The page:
UN Frameworks

The work of the WPS Focal Points Network is guided by 10 UN Security Council resolutions—132518201888188919602106212222422467, and 2493— and is bolstered by a number of related normative frameworks, which make up the broader women, peace, and security (WPS) agenda. 

Women, Peace and Security Resolutions 

  • Resolution 1325 (2000) [S/RES/1325 (2000)] – Affirms the importance of the participation of women and the inclusion of gender perspectives in peace negotiations, humanitarian planning, peacekeeping operations, and post-conflict peacebuilding and governance. 
  • Resolution 1820 (2008) [S/RES/1820(2008)] – Recognizes sexual violence as a tactic of war and a matter of international peace and security that necessitates a security response. 
  • Resolution 1888 (2009) [S/RES/1888(2009)] – Strengthens efforts to end sexual violence in conflict by establishing a Special Representative of the Secretary-General and team of experts on rule of law and sexual violence in conflict. 
  • Resolution 1889 (2009) [S/RES/1889(2009)] – Establishes indicators for the monitoring of resolution 1325 and requests the Secretary-General to submit a report on women’s participation and inclusion in peacebuilding. 
  • Resolution 1960 (2010) [S/RES/1960(2010)] – Establishes a monitoring and reporting mechanism on sexual violence in conflict. 
  • Resolution 2106 (2013) [S/RES/2106(2013)] – Stresses accountability for perpetrators of sexual violence in conflict, as well as women’s political and economic empowerment. 
  • Resolution 2122 (2013) [S/RES/2122(2013)] – Positions gender equality and women’s empowerment as critical to international peace and security, recognizes the differential impact of all violations in conflict on women and girls, and calls for consistent application of WPS across the Security Council’s work. 
  • Resolution 2242 (2015) [S/RES/2242(2015)] – Establishes the Informal Experts Group (IEG); addresses persistent obstacles in implementing the WPS agenda, including financing and institutional reforms; focuses on greater integration of the agendas on WPS and counter-terrorism and countering violent extremism; and calls for improved Security Council working methods on women, peace, and security. 
  • Resolution 2467 (2019) [S/RES/2467(2019)] – Positions conflict-related sexual violence as firmly rooted in the broader women, peace and security agenda; stresses justice and accountability efforts; calls for support and protection to women’s civil society organizations; and calls for attention to the issues of children born of rape. 
  • Resolution 2493 (2019) [S/RES/2493(2019)] – Calls for full implementation of all previous resolutions on women, peace and security; requests the UN to develop context-specific approaches for women’s participation in all UN-supported peace processes; and urges Member States to ensure and provide timely support for the full, equal, and meaningful participation of women in all stages of peace processes, including in the mechanisms set up to implement and monitor peace agreements. 

Calls upon Member States, the United Nations Secretariat and regional organisations to strengthen their collective efforts to promote the full, effective, and meaningful participation of uniformed and civilian women in peacekeeping operations at all levels and in all positions, including in senior leadership positions; and encourages Member States to develop strategies and measures to increase the deployment of uniformed women to peacekeeping operations.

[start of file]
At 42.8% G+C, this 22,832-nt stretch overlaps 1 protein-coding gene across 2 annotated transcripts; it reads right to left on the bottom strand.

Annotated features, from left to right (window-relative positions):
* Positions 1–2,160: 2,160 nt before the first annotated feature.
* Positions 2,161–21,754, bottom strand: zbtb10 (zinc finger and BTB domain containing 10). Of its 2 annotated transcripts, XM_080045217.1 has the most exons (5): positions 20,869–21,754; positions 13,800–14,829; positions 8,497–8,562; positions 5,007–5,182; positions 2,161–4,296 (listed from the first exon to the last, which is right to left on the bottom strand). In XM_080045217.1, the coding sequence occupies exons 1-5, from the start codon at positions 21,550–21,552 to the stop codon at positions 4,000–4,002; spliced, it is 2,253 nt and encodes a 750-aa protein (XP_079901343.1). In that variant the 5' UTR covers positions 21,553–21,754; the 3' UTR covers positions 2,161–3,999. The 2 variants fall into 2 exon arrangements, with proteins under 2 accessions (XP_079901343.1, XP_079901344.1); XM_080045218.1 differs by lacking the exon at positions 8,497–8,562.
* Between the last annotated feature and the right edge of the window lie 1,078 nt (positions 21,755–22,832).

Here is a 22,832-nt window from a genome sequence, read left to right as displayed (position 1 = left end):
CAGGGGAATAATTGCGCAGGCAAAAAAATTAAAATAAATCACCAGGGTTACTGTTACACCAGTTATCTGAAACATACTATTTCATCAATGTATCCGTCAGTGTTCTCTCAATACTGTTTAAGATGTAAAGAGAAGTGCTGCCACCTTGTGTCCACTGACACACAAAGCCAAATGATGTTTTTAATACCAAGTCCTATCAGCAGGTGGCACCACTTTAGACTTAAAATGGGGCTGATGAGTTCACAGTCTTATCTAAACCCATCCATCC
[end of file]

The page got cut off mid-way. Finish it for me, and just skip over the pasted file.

Building upon commitment to the women, peace and security agenda, the Security Council has further considered women, peace and security as a cross-cutting issue in its work and adopted thematic and country-specific resolutions relevant to the agenda. 

Other key documents 

  • Beijing Declaration and Platform for Action – The Beijing Platform for Action recognized that peace is inextricably linked with equality between women and men and development. It put forward a set of strategic objectives and actions to be taken. (See especially Chapter IV, Section E, which focuses on “Women and armed conflict”, starting on page 87.) 
  • The Convention on the Elimination of All Forms of Discrimination against Women (CEDAW) defines what constitutes discrimination against women and sets up an agenda for national action to end it. The Committee on the Elimination of All Forms of Discrimination against Women adopts recommendations on any issue affecting women to which it believes the States parties should devote more attention. 
  • General recommendation no. 30 on women in conflict prevention, conflict and post-conflict situations strengthened and made clear the applicability of the Convention to a diverse range of settings affected by conflict and political crises. It also set out and affirmed the Convention’s linkages with the UN Security Council’s women, peace, and security agenda. 
  • The Secretary-General’s 2010 report on women’s participation in peacebuilding provided the foundation for the “Secretary-General’s seven-point action plan on gender-responsive peacebuilding”, which seeks to enhance the United Nations’ responses to women’s needs and priorities in the aftermath of conflict, and support women as equal participants in shaping their communities and societies. It sets out commitments across the following areas: conflict resolution, post-conflict planning and financing, civilian capacity, governance, rule of law, and women’s economic recovery. Notably, it commits the United Nations to allocate a minimum of 15 per cent of all UN-managed funding in support of peacebuilding projects to advance gender equality and women’s empowerment.